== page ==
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Texas Could Face a Grave Water Crisis Because of a Little Known Law

'The Rule of Capture' could make a few big landowners extremely wealthy at the expense of every body else.
 
 
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Water and where to get it has been an obsession ever since humans arrived in the American West. People have searched, begged, lied, stolen, cheated, killed and been killed for it. Land has been seized, plundered and rendered useless because of it. Riverbeds, lakes and communities have been drained and abused and trivialized into detritus, remnants left behind in the pursuit of progress.

The process is still playing out, nowhere as dramatically as in Texas, where 21st century water wars are breaking out across the state.

In West Texas and the Panhandle, water marketers such as millionaire farmer Clayton Williams Jr., developer Woody Hunt, Denver billionaire Phil Anschutz and Dallas corporate raider T. Boone Pickens have plotted ways to move the precious commodity from rural areas to thirsty cities, lining their pockets all the way while ending farming as a way of life in the remote Dell Valley of West Texas and in Roberts County in the eastern Panhandle.

North of San Antonio, golf course developments and booming bedroom communities compete with small towns over water in the Guadalupe River. Along the border, farmers squabble with their counterparts in Mexico for their fair share from the Rio Grande. In Kinney County, the heart of Texas’ artesian aquifer region, farmers are fighting each other over their rights to sell water. Caddo Lake—the only naturally formed lake in Texas, in the wettest corner of the state—has been the object of a historic tug-of-war between lake people and the nearby town of Marshall. Nueces Bay, and every other estuary on the Texas coast, is threatened by reduced freshwater in rivers because of  increased withdrawals upstream.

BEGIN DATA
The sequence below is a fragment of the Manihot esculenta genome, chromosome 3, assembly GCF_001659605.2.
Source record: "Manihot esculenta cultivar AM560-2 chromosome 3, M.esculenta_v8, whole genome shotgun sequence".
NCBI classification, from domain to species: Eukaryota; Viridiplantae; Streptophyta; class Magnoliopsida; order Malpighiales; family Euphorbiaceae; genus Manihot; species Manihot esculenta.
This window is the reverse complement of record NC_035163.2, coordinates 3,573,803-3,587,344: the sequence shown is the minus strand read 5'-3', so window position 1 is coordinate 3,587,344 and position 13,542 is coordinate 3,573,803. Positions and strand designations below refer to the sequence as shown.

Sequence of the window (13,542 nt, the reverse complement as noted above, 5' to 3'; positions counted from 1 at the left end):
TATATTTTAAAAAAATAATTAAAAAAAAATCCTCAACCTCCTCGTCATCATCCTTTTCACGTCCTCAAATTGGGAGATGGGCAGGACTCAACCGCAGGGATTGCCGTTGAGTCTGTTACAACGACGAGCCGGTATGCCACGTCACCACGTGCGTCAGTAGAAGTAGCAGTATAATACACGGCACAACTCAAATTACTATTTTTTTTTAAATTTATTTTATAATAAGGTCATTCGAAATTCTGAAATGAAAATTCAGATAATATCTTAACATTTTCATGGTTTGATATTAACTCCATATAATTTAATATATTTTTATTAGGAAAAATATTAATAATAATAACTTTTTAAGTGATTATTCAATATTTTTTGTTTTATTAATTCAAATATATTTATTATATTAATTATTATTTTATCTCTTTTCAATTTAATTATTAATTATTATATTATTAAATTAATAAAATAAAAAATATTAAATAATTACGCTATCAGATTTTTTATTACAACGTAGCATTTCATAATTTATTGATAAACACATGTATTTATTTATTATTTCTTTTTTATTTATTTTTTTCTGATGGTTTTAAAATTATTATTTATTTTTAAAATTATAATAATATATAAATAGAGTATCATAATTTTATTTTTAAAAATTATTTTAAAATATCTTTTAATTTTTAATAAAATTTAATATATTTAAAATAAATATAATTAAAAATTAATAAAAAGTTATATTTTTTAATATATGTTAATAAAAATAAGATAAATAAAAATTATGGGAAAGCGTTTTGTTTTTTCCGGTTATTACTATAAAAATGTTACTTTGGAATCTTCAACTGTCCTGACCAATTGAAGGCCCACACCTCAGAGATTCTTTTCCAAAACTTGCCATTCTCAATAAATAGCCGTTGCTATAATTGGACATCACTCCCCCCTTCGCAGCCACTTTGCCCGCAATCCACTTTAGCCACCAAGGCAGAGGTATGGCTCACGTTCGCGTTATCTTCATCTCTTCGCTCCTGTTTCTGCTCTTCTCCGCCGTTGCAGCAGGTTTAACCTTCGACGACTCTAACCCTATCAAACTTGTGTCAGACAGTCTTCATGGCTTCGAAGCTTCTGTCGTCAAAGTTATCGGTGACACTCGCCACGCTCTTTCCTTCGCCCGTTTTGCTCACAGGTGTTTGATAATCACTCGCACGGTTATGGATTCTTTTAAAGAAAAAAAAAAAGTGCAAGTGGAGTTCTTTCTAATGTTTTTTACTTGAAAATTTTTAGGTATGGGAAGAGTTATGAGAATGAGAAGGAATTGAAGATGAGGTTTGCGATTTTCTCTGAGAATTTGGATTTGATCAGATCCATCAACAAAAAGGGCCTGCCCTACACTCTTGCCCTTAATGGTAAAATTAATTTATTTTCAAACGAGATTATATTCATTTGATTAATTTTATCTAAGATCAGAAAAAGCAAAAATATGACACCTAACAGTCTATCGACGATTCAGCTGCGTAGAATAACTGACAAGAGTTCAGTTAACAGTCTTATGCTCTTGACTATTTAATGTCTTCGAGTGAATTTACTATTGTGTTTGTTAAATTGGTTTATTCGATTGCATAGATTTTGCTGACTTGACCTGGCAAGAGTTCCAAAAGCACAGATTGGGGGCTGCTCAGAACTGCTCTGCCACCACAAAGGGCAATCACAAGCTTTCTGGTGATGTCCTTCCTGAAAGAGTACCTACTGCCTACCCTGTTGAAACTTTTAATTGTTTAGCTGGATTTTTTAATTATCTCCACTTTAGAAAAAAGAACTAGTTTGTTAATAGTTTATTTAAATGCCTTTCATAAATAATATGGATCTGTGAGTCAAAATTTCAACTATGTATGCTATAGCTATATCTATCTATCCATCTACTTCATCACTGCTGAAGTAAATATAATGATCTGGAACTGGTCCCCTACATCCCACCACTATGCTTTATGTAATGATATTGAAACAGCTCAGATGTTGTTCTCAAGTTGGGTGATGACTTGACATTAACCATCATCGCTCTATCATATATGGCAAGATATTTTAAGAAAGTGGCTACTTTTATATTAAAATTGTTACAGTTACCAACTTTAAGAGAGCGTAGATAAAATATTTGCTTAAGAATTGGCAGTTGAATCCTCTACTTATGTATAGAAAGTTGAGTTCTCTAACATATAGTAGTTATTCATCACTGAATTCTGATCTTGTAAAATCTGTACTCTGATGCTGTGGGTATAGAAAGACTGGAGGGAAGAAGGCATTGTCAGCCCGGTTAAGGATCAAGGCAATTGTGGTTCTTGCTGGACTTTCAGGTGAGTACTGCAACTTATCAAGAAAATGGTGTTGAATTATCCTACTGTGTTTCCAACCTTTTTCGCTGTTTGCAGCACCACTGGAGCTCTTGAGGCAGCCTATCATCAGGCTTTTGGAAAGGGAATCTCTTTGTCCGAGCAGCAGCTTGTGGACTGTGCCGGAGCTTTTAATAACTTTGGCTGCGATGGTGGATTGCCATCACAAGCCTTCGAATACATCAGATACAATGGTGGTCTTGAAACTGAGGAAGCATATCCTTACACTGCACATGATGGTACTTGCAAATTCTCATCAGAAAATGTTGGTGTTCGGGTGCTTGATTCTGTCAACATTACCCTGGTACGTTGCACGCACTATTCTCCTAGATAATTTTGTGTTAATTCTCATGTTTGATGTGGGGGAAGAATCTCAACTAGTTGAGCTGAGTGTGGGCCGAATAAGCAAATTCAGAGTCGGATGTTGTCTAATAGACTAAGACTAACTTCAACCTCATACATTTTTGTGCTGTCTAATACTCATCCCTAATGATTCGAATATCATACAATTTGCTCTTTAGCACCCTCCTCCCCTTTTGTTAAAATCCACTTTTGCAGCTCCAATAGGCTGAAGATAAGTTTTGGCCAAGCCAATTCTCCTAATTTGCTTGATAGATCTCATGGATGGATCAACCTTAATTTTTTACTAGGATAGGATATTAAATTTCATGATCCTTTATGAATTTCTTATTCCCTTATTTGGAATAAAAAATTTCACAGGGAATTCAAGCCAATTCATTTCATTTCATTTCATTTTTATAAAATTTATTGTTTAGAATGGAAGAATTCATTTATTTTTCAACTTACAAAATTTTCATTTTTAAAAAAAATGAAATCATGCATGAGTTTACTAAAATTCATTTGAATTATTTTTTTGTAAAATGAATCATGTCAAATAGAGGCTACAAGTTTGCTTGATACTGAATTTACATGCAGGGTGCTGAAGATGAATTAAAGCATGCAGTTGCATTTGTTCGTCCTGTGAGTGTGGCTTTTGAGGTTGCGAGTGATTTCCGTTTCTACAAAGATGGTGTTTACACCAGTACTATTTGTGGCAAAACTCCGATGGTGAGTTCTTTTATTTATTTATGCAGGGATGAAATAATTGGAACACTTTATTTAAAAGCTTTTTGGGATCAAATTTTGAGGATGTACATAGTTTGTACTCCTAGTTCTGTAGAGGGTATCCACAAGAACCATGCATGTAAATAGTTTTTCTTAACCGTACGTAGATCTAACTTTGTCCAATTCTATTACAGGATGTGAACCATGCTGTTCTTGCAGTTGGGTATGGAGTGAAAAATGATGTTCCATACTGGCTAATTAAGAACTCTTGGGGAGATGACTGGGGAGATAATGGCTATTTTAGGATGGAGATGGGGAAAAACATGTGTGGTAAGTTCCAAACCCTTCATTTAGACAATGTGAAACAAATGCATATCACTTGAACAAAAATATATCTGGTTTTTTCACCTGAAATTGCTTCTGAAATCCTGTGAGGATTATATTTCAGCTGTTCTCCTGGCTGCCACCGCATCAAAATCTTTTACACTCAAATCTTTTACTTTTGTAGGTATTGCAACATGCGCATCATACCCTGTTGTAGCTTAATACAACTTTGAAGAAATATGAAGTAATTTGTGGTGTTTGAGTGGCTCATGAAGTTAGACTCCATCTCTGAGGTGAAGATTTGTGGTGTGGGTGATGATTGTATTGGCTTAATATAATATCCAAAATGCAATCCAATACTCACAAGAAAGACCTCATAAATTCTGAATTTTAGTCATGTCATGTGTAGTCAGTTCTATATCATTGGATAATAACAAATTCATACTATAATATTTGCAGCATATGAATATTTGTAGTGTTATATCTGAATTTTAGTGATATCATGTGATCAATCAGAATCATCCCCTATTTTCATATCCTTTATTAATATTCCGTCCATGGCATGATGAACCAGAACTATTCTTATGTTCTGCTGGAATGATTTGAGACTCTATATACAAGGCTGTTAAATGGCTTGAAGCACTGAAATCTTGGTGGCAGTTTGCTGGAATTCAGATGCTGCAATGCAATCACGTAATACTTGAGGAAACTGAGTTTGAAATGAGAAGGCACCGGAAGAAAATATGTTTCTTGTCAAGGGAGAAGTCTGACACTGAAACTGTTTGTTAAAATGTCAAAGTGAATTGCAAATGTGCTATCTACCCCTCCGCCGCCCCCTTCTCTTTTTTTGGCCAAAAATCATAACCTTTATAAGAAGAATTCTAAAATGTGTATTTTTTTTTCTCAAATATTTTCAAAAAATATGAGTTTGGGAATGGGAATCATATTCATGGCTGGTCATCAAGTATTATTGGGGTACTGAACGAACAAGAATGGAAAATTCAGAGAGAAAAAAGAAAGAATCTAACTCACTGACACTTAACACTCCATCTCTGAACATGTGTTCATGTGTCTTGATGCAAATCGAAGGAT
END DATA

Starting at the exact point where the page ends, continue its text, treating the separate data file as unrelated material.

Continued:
Court dockets are backlogged with so many water-related suits, you might say they’re waterlogged. Candidates for high office speechify about the problem but offer no real solutions. Lobbyists stuff their pockets in anticipation of a legislative session in which water will be one of the most serious long-term issues facing Texas.

Much of this fussing and fighting comes courtesy of the Rule of Capture, an archaic piece of British common law carried to these shores. The Rule states that whoever owns a piece of property owns the water beneath it. The Texas precedent was set in 1843 in the case of Acton v. Blundell, when Texas was a republic and people were largely ignorant about the nature and movement of groundwater. The Rule of Capture was upheld in 1861, when Frazier v. Brown was decided, and again in 1904 when the Texas Supreme Court heard The Houston & Texas Central Railway Co. v. East case. The court upheld The Rule by reasoning water below the soil was too “mysterious, secret, and occult” to regulate.

On the other hand, surface water—water you can see, such as rivers, lakes, and bays—belongs to the people of Texas, a doctrine most Western states apply to both surface and groundwater.

No state politician of power and influence has since dared to propose eliminating The Rule, even though Texas is the only state in the arid half of the United States to embrace a principle other states regard as foolhardy. About the best the Texas Legislature could muster to address this unequal use of the earth’s most precious resource was the 1949 declaration that groundwater districts were the preferred method for local communities to “conserve, preserve, protect and recharge underground water reservoirs.” Although districts have the power to space wells to minimize drawdown, if it comes down to legal hairsplitting, The Rule still has precedence. If you are lucky enough to have groundwater, it is yours to sell for a handsome profit.

 
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